Nothing Brings in Donations Like a Heartfelt Story
As direct mail fundraisers, you can use empathy to track your quarry: generous and loyal donors who believe in your mission. A great way to do that is to tell a story. Stories work in fundraising because:
· They are entertaining. Everyone loves a good story.
· They put a human face on the organization's cause or mission, replacing statistics with flesh-and-blood people.
· They emphasize the benefits of giving because the donor sees the gift in action.
· They make the donor feel as if he knows the people the gift is helping.
· They make donors feel like they know the person doing the asking.
The last two points are critical. Sharing a story with your donors helps create the powerful effect of intimacy, even in an acquisition package.
To understand the effectiveness of storytelling it might help to address the difference between empathy and sympathy.
Empathy, according to J.P. Chaplin's Dictionary of Psychology, is the "... projection of one's own feelings into another person's feelings, needs and suffering."
Contrast that with the definition of sympathy: "... feeling with another person who is undergoing an emotional experience." When you sympathize, you feel badly about another person's misfortune. When you empathize you feel that person's pain.
Which do you think is the stronger motivation for a donor to give?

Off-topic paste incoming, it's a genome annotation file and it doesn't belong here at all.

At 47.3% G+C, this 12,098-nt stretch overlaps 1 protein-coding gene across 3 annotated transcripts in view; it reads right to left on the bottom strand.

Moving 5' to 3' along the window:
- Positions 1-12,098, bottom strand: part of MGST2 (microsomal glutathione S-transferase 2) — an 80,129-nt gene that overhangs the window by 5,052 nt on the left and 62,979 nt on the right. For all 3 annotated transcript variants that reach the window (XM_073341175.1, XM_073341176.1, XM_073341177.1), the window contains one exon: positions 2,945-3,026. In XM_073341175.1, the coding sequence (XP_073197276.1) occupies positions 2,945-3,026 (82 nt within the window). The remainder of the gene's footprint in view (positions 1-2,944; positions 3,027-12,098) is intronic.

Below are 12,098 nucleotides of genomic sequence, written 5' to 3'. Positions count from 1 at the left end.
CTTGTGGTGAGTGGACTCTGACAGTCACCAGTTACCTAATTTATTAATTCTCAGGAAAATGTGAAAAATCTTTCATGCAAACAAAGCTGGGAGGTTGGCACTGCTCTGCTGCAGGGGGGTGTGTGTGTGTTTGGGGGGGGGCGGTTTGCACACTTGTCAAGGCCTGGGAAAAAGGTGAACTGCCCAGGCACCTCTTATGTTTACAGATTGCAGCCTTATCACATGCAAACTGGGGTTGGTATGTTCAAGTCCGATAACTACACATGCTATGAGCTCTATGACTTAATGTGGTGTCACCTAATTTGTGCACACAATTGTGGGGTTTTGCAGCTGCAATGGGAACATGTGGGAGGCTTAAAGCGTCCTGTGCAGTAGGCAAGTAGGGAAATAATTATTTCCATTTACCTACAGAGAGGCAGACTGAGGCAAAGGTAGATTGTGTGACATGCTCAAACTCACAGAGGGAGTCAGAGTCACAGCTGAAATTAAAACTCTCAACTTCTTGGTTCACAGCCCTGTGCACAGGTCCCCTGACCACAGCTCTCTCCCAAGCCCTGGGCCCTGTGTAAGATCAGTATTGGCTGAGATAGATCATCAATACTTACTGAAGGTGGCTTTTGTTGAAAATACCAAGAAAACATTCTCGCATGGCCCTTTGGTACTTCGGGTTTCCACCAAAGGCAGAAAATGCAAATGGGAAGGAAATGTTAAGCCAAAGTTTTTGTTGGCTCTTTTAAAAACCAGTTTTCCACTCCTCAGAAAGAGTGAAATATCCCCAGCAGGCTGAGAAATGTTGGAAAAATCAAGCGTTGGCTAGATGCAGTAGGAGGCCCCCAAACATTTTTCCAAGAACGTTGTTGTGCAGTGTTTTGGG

A story gives the donor an opportunity to pitch in and share empathy with those being helped, and those doing the helping.
Consider the classic fundraising acquisition package from years ago mailed by St. Jude Children's Research Hospital. The handwritten blue ink teaser on the outer envelope reads simply: "Inside: the story of the $7 miracle." The four-page letter looks like the personal stationery of Danny Thomas, a longtime St. Jude celebrity spokesman. The letter begins:
Do you believe in miracles?
As a younger man, I'll admit I was a bit skeptical -- until one day, a miracle happened to me ..."
The letter recounts Thomas' tribulations trying to get established in show business. At the end of his rope, he went into a church to pray and learned about St. Jude, the patron saint of impossible causes. Danny dropped $7 -- all the money he had -- into a prayer box and his luck immediately changed. From then on, St. Jude became his patron saint.